Evidently, there are people in this life who pull out of the clouds one day and fly the rest of their lives in the bright sunlight. Their theme song? Every day with Jesus is sweeter than the day before. To hear them talk, they’re following some sort of escalator-like holiness right up to the blessed gates. And then there are the rest of us, the anawim, the little ones, who do pull out of the clouds one day but seem to dip back down into them again after awhile. Our spiritual lives are not prosaic – in a straight line; they are poetic – full of ups and downs. There are glimpses of heaven on earth, foretastes of glory divine. And then there are months of the valley of the shadow of death.

St. Paul led a poetic life: “I decide to do good, but I don’t really do it; I decide not to do bad, but then I do it anyway. My decisions, such as they are, don’t result in actions. Something has gone wrong deep within me and gets the better of me every time.” Romans 7.19-20 (The Message).

We have days or seasons of good work and good friendships and good marriage and then we grip too tight and won’t let go and we’re left with blood on our hands. Call it commission or omission, but it really doesn’t matter because the result is always the same: something or someone close to us gets hurt, sometimes ourselves. And either literally or figuratively, we have to pack our things and leave, scrambling. We are all Lennies and have fallen short of the glory of God.

And in the wake of the sin, we don’t need the voice of a robed judge. We know we’ve blown it. What we do need is the voice of somebody else in a robe, a friend from the choir; we need a George, on a 4/4 rhythm, to tell us how it’s gonna be. Even though we know it in our heads, we need someone to help us, in our fear and trembling, to sing out the song of our salvation. We need someone to help us recapture the cadences of the redeemed. The Bible has a Hebrew word - zakhor, to remember - it occurs more than a hundred times in Scripture. Our narrowness usually has us defining memory as pertaining only to those things in the past and not to those yet to come. But sometimes it’s good to be reminded of how it’s gonna be.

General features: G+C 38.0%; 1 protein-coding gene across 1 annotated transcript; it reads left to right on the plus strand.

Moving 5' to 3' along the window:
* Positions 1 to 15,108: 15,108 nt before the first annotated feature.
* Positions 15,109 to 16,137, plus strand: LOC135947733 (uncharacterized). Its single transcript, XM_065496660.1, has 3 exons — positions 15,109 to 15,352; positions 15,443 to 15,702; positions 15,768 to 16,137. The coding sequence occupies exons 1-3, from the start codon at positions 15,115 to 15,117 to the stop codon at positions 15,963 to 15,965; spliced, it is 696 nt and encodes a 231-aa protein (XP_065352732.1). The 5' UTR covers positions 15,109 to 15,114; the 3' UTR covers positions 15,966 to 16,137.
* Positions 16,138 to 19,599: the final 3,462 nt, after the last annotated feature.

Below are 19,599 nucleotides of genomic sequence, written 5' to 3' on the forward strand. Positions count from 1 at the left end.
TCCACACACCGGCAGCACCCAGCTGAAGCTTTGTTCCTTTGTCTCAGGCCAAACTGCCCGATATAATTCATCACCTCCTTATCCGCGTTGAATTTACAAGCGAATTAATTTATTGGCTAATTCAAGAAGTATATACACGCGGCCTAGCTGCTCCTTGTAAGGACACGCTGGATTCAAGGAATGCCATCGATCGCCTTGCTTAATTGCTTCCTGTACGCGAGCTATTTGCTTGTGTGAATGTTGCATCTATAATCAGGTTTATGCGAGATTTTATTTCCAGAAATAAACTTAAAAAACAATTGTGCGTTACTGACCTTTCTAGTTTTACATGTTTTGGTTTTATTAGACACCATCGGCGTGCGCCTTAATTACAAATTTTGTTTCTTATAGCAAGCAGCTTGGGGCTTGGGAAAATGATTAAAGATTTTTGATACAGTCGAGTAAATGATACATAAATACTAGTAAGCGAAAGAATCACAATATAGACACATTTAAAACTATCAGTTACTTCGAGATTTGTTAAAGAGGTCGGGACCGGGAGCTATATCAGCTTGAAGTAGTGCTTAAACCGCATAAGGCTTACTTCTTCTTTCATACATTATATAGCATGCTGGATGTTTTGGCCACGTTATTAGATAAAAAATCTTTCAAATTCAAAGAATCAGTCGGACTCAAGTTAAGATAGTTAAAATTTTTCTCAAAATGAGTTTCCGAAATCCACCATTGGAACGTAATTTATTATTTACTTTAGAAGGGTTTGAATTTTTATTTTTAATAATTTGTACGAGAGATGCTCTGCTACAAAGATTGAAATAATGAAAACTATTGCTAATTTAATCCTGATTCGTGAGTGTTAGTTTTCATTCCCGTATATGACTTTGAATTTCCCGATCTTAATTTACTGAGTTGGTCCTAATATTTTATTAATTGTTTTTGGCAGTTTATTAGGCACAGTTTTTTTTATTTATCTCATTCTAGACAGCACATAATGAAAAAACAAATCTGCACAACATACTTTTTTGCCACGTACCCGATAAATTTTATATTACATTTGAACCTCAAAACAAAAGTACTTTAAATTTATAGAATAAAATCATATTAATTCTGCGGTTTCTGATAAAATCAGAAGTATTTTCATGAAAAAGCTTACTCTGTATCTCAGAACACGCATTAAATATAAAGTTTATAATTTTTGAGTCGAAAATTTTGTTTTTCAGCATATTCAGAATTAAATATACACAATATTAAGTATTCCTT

“Exiles take music seriously and they sing dangerously...The community of exiles sings new songs. If we listen to the singing, however, we discover that the new song is constituted by the same old words. The old words are recovered and reclaimed. Every song of exiles is a new singing of homecoming and possibility. The barren ones sing about the promised future.”
- Walter Brueggemann, Cadences of Home

So sing. Sing a song that reminds us there’s coming a day when we’ll inherit the little house prepared just for us and we won’t have to care for one another because the Father will take care of everything. About how we needn’t fear the rain for the stove will always be lit inside with the warmth of the ages. And about the cream thicker than knife blades; my lord. And don’t forget about the rabbits. But they’ll not be in cages, for the rabbits will lie down with the mice and the men. The peaceable kingdom. Everything made new. Beautiful. How it's gonna be.


  1. to be 'reminded' we have to be open enough to show we've failed....
    such risk there and yet worth it. this is very good on a few levels. thanks

  2. This is so good, I could squeeze it.